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2018-08-12 - Mike's Going Crackers!

Mike IS going crackers! It began a few years ago when I saw a recipe for Lavash Crackers in Reinhart's "The Breadbaker's Apprentice" and thought it looked pretty neat. Of course, I converted it to sourdough, and it was very popular in our house and bakery. However, it was so labor intensive that it was never going to go into production. And we had no good way to package crackers. Still, every now and then, I made crackers at home. The dough is VERY stiff, and the only way to roll it was to use a pasta machine, sheeter, or some similar sort of device. And even with the pasta maker, it was a rough slog.

And that's where things remained until I heard Mark Dyck's "Rise Up" podcast where he talked to Troy DeRego about Troy's spent grain crackers. Troy sells his crackers by mail order as well as locally.

Spent grain is the grain a brewer has left over after they make beer. The grain has had been cooked to get its sugars out of the grain to make beer, but it is still a great source of fiber and protein. Many brewers sell the grain to hog farmers - hogs love the stuff.

The spent grain idea just revived my fascination for crackers! I talked to Bobby Mullins at Armadillo Ale Works (a great place to get some great beers, have some good coffee, and just hang out - it's a nice bar!) in Denton, Tx and he offered me as much spent grain as I wanted and told me when they were brewing. We picked up about 15 pounds of spent grain from their "Honey Please(tm) Mesquite Bean Blonde Ale".

A few cautionary words

if you decide to follow in Troy and my footsteps, make sure you get the grain the day it is used and immediately dry it. It is still a great food for all sorts of microorganisms. I love sourdough, yeast and many other microorganisms, and flirt with wild fermentations in my sauerkraut, but you really don't want to use spoiled grain, which is the most likely outcome - wet spent grain goes bad very quickly!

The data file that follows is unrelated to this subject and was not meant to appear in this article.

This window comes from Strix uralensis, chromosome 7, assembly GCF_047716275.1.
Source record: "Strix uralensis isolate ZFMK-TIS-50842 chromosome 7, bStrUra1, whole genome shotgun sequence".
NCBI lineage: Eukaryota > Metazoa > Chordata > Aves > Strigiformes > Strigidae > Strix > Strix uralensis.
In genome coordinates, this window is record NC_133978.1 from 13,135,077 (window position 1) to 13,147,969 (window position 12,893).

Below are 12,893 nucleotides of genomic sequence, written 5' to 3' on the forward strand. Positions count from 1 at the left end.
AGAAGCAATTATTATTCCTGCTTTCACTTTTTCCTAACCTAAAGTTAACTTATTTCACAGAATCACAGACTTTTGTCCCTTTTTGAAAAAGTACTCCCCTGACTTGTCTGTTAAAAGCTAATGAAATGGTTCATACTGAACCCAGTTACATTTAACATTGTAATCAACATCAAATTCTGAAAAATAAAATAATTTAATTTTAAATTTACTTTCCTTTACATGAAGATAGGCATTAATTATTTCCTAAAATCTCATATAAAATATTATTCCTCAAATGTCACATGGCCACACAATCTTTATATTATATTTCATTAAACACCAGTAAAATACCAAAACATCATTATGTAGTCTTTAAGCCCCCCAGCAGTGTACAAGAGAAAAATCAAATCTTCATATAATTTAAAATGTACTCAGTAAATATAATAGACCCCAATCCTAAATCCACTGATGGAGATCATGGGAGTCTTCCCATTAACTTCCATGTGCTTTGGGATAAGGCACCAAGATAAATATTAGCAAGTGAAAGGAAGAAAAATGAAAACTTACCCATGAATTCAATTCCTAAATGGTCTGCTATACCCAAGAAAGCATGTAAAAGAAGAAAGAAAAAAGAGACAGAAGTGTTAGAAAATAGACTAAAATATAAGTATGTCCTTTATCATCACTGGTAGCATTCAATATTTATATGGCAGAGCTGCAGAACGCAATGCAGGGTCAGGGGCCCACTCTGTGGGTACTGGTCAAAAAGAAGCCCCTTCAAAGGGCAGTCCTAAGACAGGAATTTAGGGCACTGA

Next, you don't need 15 pounds. Yeah, it's cheap, OK free, but since you have to dry it, having 15 pounds and a home oven is a recipe for tedious trouble. Our recipes call for around 50 to 100 grams, so 15 pounds is almost a lifetime supply. We threw away about 12 pounds of the stuff. I should apologize to pigs in Denton!

To dry the spent grain, spread it in about a 1/4 inch thick layer on a sheet pan and put it in a 180F (82 to 85C) oven. Stir it up every half hour or so until it is quite dry. Once dry, you can freeze the excess. We put 100 grams in each of a number of sandwich bags and were delighted to see the grains remained separate even when frozen.

A bit of research suggested that 10% spent grain added to crackers is all most people enjoy in crackers. With that bit of information in hand, we made crackers. I sure wish I'd seen that before I picked up 15 pounds of spent grain!

We REALLY liked the Sourdough Lavash Crackers with Spent Grain. We searched for more recipes and found a promising one at King Arthur Flour's web site. We thought that this recipe could use some spent grain added to it.